TTUHSC South Plains Alcohol and Addiction Research Center
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Prinicpal Investigator/Project Director: Peter J. Syapin

Co-Principal Investigators: Mary C. Baker, Sunanda Mitra, Michael W. O'Boyle, Gregory W. Schrimsher

Senior Personnel: Bijoy Ghosh, Brian Nutter, Ranadip Pal, Dwayne Paschall

This proposal seeks to acquire a state-of-the-art magnetic resonance imaging (MRI) system, such as a 1.5-T MAGNETOM Avanto (Siemens AG, Germany), capable of functional MRI (fMRI) via echoplanar imaging, diffusion tensor imaging (DTI), and magnetic resonance spectroscopy (MRS). These essential technologies will meet the growing demands of basic neuroscience researchers at the Texas Tech University Health Sciences Center (TTUHSC) and collaborating engineering and human sciences researchers at Texas Tech University (TTU). Acquisition of MRI-compatible neurocognitive assessment software and electroencephalographic (EEG) hardware is requested also. Many research and research training endeavors will be enabled by acquisition of our first research-dedicated MRI system. An equitable management plan developed for easy, controlled access to the instrument and data will strengthen existing, and facilitate new collaborative research and educational programs between TTUHSC and TTU, unique sister institutions whose primary campuses are located side-by-side on contiguous land. 

The overall research theme is the application of MRI based imaging to problems in basic human neuroscience, learning, and cognition. It will encompass research projects that utilize neuroimaging to explore cognitive and behavioral research issues and that develop algorithms to implement multi-modal data fusion and image co-registration techniques to generate brain structure-function correlation maps. Three active, 2 confirmed minor, and over 10 potential projects have been identified. Active projects include: Project 1, Neurocognitive and Brain Activity Correlates of Social Behavior will examine the longitudinal impact of alcohol consumption behavior on functional, morphometric, and spectroscopic brain MRI outcomes in college aged individuals without diagnosable alcohol disorders. Project 2, fMRI and DTI Characteristics of Mathematically Gifted Children will investigate the brain structure and neural circuitry characterizing the brains of mathematically gifted children (i.e., 10-15 year-olds who are in the 99th percentile in standardized tests of mathematical ability) as compared to those of average math ability (i.e., 50th percentile). Project 3, Modelling of the Human Brain through Synergistic Neuroimaging will utilize imaging records generated in projects 1 and 2 to develop multi-modal data fusion and image co-registration techniques to generate structure-function correlation map for modeling human brain functionalities. The scientific merit of such research has been at the forefront of national scientific and engineering news. In 2008, the National Academy of Engineers (NAE) listed “Reverse Engineering the Human Brain” as one of 14 Grand Challenges facing engineering and technology in upcoming decades. The National Science Foundation reinforced the theme of applying human neural models to engineering problems with the recent announcement of the NSF investment in Adaptive Systems Technology.  Modeling human cognition and neural activity requires both structural and functional data, both of which are readily available from the MRI system proposed for acquisition.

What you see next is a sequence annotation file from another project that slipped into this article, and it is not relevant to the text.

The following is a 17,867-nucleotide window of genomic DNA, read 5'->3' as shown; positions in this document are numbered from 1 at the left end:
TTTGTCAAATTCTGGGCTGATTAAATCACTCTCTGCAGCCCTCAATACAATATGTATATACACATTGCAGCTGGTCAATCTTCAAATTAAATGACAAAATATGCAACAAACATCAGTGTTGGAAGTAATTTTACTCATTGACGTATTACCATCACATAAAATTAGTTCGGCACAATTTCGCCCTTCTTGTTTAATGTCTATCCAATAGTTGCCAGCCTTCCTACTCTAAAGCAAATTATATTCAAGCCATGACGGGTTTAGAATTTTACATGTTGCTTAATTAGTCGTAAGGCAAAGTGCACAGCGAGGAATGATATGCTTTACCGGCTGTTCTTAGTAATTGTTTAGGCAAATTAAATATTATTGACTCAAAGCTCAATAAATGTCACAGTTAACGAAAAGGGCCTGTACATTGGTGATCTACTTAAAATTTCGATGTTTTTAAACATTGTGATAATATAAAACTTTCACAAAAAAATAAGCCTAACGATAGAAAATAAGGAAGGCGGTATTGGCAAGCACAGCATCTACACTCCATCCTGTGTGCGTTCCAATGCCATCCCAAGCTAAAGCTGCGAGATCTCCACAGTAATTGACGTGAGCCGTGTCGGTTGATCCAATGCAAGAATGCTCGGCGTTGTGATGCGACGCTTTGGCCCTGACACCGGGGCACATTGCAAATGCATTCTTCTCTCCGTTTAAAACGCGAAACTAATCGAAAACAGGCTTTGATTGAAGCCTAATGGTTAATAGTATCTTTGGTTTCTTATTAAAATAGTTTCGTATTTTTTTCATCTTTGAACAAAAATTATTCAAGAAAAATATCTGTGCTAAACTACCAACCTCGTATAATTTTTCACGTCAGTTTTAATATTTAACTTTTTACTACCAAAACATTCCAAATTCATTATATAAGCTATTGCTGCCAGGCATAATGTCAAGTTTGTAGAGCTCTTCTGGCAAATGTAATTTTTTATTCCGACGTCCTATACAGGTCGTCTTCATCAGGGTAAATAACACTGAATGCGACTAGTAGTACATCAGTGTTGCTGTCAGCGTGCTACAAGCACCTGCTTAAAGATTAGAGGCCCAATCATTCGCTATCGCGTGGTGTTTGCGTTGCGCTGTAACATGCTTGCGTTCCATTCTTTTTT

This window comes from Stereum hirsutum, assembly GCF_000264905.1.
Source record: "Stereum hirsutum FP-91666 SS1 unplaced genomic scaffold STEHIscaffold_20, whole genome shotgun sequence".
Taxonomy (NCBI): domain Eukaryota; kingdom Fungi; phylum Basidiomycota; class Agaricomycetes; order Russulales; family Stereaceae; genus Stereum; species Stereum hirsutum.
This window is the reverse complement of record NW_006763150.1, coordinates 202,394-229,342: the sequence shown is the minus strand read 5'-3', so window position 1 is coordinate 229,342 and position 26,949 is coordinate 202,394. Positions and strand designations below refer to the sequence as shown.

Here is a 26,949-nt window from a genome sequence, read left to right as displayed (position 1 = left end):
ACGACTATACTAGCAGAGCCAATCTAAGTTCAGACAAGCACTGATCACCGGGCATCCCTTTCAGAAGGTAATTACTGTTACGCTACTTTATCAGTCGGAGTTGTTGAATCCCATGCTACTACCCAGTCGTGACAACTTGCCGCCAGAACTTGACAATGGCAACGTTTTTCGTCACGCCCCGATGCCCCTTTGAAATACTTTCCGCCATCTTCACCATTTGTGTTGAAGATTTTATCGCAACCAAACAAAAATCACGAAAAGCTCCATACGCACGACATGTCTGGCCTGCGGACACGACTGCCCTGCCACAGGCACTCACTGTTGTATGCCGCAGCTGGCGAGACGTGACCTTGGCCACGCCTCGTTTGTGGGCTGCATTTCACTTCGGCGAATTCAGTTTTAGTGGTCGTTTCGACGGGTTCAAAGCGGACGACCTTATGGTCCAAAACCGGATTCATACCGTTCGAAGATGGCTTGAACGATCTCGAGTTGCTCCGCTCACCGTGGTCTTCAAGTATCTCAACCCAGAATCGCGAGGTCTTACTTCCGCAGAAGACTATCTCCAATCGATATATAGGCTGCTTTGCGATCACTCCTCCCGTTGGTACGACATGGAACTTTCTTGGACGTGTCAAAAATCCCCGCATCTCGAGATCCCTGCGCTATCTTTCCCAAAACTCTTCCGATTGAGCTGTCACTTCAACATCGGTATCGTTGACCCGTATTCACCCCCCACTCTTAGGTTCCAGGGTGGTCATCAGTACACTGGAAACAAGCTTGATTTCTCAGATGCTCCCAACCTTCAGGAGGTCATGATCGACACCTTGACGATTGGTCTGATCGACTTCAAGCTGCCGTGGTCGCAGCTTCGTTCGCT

Intellectual merit: Projects enabled by the requested instrument seek to answer basic questions about the activity of the human brain and to provide new tools for data analysis. For example, project 1 will delineate how patterns of non-pathological alcohol intake in young adults influence cognitive performance and the neural substrates required to maintain that functioning. This work will provide much needed data on the impact of patterns of alcohol consumption on our youth and can serve as a model approach to examine effects of other behavior patterns on cognition and brain activity. Likewise, project 3 on multi-modal data fusion and imaging co-registration techniques will not only impact the fields of engineering, computer and information science, but when applied to data collected by active and minor users able to study the human brain, has the potential to generate new insights into human brain function. The assembled team of investigators represents respected and successful senior, junior, and mid-level faculty with proven track records for collaborative research. With administrative and managerial help from the Principal Investigator and full-time technical support for the instrument, team investigators with neuroimaging experience can provide significant advice and assistance to new and minor users, to further the success of this program. Broader impact: Projects enabled through this acquisition will provide new opportunities in teaching and training while advancing understanding of the human brain by reaching across and within academic disciplines involving neuroscience, engineering, and cognitive science at TTUHSC and TTU. Interdisciplinary degree programs can be expanded and developed to take advantage of the rare opportunity to incorporate human brain imaging in student projects and teaching due to the close proximity of TTUHSC and TTU and availability of the research-only MRI system. In addition, regional advertisement and active recruitment from surrounding universities and colleges will be undertaken to incorporate the wide gender, ethnic, and geographic diversity of students in West Texas and surrounding areas into these degree programs.